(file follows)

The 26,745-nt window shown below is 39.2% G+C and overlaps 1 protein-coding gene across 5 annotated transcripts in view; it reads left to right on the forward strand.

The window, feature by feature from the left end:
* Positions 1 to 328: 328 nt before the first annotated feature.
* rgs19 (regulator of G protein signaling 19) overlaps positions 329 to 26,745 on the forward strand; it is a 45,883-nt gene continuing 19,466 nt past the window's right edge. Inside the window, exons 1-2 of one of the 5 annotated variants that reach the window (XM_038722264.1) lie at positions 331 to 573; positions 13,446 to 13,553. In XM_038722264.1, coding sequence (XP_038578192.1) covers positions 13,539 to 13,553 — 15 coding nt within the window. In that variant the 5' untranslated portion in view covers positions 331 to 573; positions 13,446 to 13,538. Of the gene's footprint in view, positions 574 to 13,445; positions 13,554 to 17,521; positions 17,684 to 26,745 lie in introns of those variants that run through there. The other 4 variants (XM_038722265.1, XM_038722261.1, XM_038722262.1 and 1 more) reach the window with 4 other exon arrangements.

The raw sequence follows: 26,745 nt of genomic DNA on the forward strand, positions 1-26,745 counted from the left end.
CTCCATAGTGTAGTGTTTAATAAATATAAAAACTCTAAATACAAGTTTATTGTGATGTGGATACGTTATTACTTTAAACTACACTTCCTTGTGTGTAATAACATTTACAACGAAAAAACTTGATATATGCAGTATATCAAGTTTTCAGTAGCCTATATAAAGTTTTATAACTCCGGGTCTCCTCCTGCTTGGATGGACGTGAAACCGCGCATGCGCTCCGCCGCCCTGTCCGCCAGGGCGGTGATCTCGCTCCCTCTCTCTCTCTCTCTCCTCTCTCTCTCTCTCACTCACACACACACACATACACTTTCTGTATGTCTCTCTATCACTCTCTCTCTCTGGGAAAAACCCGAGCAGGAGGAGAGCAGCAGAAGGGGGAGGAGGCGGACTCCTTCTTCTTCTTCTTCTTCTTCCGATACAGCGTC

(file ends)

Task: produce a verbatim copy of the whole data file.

The 26,745-nt window shown below is 39.2% G+C and overlaps 1 protein-coding gene across 5 annotated transcripts in view; it reads left to right on the forward strand.

The window, feature by feature from the left end:
* Positions 1 to 328: 328 nt before the first annotated feature.
* rgs19 (regulator of G protein signaling 19) overlaps positions 329 to 26,745 on the forward strand; it is a 45,883-nt gene continuing 19,466 nt past the window's right edge. Inside the window, exons 1-2 of one of the 5 annotated variants that reach the window (XM_038722264.1) lie at positions 331 to 573; positions 13,446 to 13,553. In XM_038722264.1, coding sequence (XP_038578192.1) covers positions 13,539 to 13,553 — 15 coding nt within the window. In that variant the 5' untranslated portion in view covers positions 331 to 573; positions 13,446 to 13,538. Of the gene's footprint in view, positions 574 to 13,445; positions 13,554 to 17,521; positions 17,684 to 26,745 lie in introns of those variants that run through there. The other 4 variants (XM_038722265.1, XM_038722261.1, XM_038722262.1 and 1 more) reach the window with 4 other exon arrangements.

The raw sequence follows: 26,745 nt of genomic DNA on the forward strand, positions 1-26,745 counted from the left end.
CTCCATAGTGTAGTGTTTAATAAATATAAAAACTCTAAATACAAGTTTATTGTGATGTGGATACGTTATTACTTTAAACTACACTTCCTTGTGTGTAATAACATTTACAACGAAAAAACTTGATATATGCAGTATATCAAGTTTTCAGTAGCCTATATAAAGTTTTATAACTCCGGGTCTCCTCCTGCTTGGATGGACGTGAAACCGCGCATGCGCTCCGCCGCCCTGTCCGCCAGGGCGGTGATCTCGCTCCCTCTCTCTCTCTCTCTCCTCTCTCTCTCTCTCACTCACACACACACACATACACTTTCTGTATGTCTCTCTATCACTCTCTCTCTCTGGGAAAAACCCGAGCAGGAGGAGAGCAGCAGAAGGGGGAGGAGGCGGACTCCTTCTTCTTCTTCTTCTTCTTCCGATACAGCGTC